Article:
Posted by: cindyletchworth | June 13, 2016

THE MIGHTY EYES OF THE TARSIER

TARSIER

I’ve reached the age where reading a book or a newspaper has gotten harder. I have resisted this reality for a long time. Even though I have trifocal glasses I still have a time with reading small print. My best defense is to remove my glasses and hold the item to the tip of my nose so I can make out the letters that seem to be getting smaller and smaller these days. It got me to wondering how wonderful it would be to not have an vision problems at all to deal with. I’ve always been near-sighted, but now with this change with the close-detailed work, it made me take special notice when I read about a creature with exceptional sight.

The animal is a nocturnal primate called the Tarsier. It is a small animal weighing anywhere from 3 to 6 oz. and its size is usually no bigger than 6.5”. It lives in forests and mangroves on southeast Asian islands. They have very long hind legs, and have bat-like ears that are so sensitive that they can hear even the slightest sounds. If that wasn’t enough, what makes this animal even more extraordinary is its eyes. They are 16 mm, or 5/8”, in diameter and they are as large as its brain.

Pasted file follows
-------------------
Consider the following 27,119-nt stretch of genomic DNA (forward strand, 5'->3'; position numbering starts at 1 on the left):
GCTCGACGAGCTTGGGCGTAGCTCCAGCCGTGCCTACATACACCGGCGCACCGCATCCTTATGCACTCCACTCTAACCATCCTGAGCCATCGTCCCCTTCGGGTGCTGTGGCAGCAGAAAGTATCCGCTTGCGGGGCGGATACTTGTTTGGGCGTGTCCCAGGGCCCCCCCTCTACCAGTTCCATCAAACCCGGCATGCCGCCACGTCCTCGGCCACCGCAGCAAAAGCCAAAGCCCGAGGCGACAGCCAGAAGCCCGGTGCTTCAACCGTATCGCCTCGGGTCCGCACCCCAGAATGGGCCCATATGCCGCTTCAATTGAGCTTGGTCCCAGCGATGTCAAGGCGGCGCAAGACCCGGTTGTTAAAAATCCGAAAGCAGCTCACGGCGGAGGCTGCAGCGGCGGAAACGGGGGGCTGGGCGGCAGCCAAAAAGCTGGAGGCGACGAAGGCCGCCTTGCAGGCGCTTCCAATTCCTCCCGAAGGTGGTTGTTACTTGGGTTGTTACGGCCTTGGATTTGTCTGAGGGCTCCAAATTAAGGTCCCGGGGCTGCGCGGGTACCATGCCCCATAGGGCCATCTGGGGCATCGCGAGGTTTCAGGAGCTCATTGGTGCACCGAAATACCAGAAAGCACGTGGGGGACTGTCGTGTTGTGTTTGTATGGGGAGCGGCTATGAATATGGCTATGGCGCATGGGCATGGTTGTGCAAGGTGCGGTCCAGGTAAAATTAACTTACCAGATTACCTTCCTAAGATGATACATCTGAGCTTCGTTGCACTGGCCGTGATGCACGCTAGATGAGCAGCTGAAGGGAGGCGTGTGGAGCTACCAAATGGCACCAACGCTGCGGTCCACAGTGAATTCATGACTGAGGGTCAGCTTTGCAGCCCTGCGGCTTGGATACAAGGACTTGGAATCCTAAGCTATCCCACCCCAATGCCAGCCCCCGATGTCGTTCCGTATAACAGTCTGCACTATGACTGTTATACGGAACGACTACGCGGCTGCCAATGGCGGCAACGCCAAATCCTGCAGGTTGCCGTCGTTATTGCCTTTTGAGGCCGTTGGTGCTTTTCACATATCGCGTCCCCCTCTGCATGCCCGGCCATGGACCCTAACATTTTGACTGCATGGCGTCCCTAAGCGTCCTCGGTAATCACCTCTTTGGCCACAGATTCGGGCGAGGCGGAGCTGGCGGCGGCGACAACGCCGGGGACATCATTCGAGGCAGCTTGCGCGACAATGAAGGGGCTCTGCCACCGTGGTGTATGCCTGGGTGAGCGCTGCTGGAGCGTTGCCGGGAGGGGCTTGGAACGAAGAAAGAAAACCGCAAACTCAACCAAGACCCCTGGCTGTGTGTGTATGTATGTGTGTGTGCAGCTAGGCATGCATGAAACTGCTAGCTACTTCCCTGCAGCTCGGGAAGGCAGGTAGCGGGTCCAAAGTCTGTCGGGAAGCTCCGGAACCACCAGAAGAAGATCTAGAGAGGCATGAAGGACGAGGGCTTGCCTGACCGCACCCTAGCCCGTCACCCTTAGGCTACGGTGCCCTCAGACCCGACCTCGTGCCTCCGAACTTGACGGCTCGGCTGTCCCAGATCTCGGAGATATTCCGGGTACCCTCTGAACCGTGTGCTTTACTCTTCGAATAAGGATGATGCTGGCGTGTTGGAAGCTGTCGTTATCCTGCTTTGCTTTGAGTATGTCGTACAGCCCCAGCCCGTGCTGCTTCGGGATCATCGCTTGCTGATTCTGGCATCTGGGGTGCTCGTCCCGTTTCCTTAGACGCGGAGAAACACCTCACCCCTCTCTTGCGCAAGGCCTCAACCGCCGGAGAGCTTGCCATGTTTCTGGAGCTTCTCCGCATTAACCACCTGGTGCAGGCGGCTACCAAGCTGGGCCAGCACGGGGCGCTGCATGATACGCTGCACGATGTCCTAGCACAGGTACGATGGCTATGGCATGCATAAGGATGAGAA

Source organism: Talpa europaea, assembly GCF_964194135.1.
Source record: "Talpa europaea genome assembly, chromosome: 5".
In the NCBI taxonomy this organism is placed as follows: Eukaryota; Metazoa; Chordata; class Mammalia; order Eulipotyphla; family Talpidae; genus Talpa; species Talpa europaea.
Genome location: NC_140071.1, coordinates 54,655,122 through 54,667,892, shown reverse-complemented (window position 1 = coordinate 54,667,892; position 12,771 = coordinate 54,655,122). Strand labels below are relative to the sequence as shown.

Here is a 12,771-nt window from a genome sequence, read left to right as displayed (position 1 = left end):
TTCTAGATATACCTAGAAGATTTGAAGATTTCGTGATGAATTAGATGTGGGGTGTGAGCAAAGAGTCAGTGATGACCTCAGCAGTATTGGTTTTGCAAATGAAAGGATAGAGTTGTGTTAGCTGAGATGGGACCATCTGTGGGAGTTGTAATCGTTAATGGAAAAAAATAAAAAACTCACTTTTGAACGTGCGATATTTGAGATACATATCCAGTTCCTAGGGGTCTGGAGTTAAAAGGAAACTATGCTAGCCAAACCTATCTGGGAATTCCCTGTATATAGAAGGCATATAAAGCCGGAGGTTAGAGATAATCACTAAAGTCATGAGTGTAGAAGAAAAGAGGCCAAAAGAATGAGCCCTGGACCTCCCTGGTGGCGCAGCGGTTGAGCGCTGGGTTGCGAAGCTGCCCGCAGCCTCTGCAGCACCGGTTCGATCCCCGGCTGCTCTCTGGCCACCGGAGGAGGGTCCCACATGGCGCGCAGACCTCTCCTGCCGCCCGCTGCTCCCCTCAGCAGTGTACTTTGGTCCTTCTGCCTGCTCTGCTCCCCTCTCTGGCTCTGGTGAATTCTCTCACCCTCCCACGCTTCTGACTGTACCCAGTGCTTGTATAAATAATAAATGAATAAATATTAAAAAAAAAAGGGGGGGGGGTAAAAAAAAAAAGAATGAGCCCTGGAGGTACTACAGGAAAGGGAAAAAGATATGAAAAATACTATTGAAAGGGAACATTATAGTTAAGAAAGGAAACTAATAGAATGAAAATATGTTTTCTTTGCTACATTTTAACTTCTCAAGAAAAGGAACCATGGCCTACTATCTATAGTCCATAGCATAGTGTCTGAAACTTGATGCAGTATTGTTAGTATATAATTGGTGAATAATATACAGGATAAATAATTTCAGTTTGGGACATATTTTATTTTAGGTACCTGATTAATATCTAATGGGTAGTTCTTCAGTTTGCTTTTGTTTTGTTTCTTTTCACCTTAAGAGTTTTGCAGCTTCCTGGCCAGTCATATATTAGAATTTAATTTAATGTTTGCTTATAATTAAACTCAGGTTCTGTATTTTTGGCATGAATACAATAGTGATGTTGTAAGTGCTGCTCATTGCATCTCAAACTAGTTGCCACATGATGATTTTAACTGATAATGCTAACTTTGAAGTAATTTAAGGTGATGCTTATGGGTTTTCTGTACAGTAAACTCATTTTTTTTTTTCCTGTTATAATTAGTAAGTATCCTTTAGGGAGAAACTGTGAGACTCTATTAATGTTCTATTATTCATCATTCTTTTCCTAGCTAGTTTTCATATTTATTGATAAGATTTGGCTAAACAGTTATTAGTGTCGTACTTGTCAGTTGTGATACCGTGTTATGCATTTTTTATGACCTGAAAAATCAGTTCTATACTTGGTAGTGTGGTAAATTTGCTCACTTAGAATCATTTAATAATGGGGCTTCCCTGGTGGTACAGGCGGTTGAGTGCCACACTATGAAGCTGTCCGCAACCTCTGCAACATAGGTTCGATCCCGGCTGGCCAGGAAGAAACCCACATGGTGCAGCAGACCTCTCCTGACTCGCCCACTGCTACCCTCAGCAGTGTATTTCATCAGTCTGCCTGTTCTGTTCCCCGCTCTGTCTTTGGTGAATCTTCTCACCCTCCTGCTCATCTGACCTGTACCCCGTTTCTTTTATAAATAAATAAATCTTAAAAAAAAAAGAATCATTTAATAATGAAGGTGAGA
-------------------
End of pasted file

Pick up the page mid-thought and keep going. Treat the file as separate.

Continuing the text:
Surprisingly, their eyes lack the tapetum lucidum. This is the layer of tissue lying right behind the retina that reflects visible light back through the retina. Many animals that roam the night possess this feature which increases any light available to them. Cats are a prime example of an animal who has tapetum lucidum.. If you’ve ever reflected a light at their eyes you will see them glow.

Instead of tapetum lucidum, the Tarsier have fovea. The fovea provides sharp central vision used for detailed visual activities. In humans the fovea helps us to do skills like driving and reading. The fovea is a small depression that is made up of closely packed cones in the eye and is located in the retina’s macula lutea.

With vision like this, the Tarsier can catch animals likes frogs, lizards, birds and even flying bats, to take care of their carnivorous cravings. Living in trees all day is another tricky maneuver they have to deal with, so those big beautiful eyes help get the job done.

So the next time I struggle with reading ingredients on a cereal box, I can be glad I don’t have to catch my own prey. If I did I’d be in serious trouble.

 

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